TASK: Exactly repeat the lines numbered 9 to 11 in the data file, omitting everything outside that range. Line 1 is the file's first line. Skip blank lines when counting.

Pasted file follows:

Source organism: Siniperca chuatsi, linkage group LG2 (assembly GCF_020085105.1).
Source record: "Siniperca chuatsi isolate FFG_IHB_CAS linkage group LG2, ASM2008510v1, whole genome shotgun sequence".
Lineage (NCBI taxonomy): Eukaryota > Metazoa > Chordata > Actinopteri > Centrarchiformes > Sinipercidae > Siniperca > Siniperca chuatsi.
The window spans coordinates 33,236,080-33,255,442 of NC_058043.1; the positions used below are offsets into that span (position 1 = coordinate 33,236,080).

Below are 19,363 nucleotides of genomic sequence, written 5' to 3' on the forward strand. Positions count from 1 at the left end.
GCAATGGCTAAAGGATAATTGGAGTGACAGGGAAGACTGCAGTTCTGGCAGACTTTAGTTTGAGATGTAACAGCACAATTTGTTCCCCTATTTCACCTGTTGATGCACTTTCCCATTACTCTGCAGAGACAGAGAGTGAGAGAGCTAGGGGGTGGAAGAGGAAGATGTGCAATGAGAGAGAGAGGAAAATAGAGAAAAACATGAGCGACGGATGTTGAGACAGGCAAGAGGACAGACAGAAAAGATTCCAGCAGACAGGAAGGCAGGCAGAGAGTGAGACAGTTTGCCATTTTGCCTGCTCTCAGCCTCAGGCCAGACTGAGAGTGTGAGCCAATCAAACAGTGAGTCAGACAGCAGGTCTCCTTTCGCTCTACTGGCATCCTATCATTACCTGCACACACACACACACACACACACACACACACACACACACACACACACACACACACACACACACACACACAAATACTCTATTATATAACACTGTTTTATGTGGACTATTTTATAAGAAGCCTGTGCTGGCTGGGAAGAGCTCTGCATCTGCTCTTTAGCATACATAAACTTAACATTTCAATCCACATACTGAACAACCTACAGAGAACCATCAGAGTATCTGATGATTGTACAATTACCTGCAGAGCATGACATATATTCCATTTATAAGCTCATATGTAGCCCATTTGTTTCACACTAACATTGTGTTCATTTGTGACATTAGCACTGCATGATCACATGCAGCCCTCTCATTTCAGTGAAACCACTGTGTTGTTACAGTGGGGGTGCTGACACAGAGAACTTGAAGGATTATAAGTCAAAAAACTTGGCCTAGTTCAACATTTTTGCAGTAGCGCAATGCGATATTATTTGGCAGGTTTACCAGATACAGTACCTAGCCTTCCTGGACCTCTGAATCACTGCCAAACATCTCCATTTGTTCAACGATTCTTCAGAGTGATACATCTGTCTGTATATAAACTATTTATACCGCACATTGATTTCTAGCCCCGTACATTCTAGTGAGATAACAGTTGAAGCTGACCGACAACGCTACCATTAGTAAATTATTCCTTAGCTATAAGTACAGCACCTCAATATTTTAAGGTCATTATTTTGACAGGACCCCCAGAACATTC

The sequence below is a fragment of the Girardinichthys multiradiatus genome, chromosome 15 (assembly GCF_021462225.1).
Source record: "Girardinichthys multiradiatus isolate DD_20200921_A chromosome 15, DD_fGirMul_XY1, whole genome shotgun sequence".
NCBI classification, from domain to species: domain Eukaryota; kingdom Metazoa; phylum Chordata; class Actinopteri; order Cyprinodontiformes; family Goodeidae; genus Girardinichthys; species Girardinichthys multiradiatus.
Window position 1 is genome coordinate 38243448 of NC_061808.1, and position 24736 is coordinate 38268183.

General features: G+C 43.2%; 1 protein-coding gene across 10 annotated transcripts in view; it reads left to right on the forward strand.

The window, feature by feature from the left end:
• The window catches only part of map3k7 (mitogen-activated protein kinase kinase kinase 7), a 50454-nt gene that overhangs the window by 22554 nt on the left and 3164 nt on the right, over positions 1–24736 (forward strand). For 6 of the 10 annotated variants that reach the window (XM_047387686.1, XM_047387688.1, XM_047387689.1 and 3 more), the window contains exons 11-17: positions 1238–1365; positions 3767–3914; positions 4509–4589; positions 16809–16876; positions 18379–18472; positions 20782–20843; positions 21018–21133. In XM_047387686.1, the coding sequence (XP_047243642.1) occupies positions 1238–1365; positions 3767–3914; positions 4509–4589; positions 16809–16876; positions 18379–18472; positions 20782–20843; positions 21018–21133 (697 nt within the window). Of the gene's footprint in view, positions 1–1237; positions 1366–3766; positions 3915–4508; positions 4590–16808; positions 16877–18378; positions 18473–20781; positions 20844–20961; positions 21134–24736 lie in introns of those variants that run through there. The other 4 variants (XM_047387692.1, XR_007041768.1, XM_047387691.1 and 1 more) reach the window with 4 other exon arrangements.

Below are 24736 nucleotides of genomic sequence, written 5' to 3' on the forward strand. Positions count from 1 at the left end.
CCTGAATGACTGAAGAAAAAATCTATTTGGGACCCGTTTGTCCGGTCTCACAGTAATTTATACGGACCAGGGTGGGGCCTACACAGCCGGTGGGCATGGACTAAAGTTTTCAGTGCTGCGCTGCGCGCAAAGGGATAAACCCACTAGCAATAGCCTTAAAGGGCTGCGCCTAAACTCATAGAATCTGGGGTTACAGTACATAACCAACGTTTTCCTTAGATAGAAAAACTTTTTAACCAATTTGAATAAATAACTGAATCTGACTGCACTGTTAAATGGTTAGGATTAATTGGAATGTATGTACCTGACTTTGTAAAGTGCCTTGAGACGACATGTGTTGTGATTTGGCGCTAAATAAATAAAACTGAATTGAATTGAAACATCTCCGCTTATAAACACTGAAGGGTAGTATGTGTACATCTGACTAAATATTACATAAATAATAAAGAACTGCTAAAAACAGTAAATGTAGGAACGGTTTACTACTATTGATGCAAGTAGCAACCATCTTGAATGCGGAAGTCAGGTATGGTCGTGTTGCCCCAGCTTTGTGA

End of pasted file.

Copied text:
NCBI classification, from domain to species: domain Eukaryota; kingdom Metazoa; phylum Chordata; class Actinopteri; order Cyprinodontiformes; family Goodeidae; genus Girardinichthys; species Girardinichthys multiradiatus.
Window position 1 is genome coordinate 38243448 of NC_061808.1, and position 24736 is coordinate 38268183.

General features: G+C 43.2%; 1 protein-coding gene across 10 annotated transcripts in view; it reads left to right on the forward strand.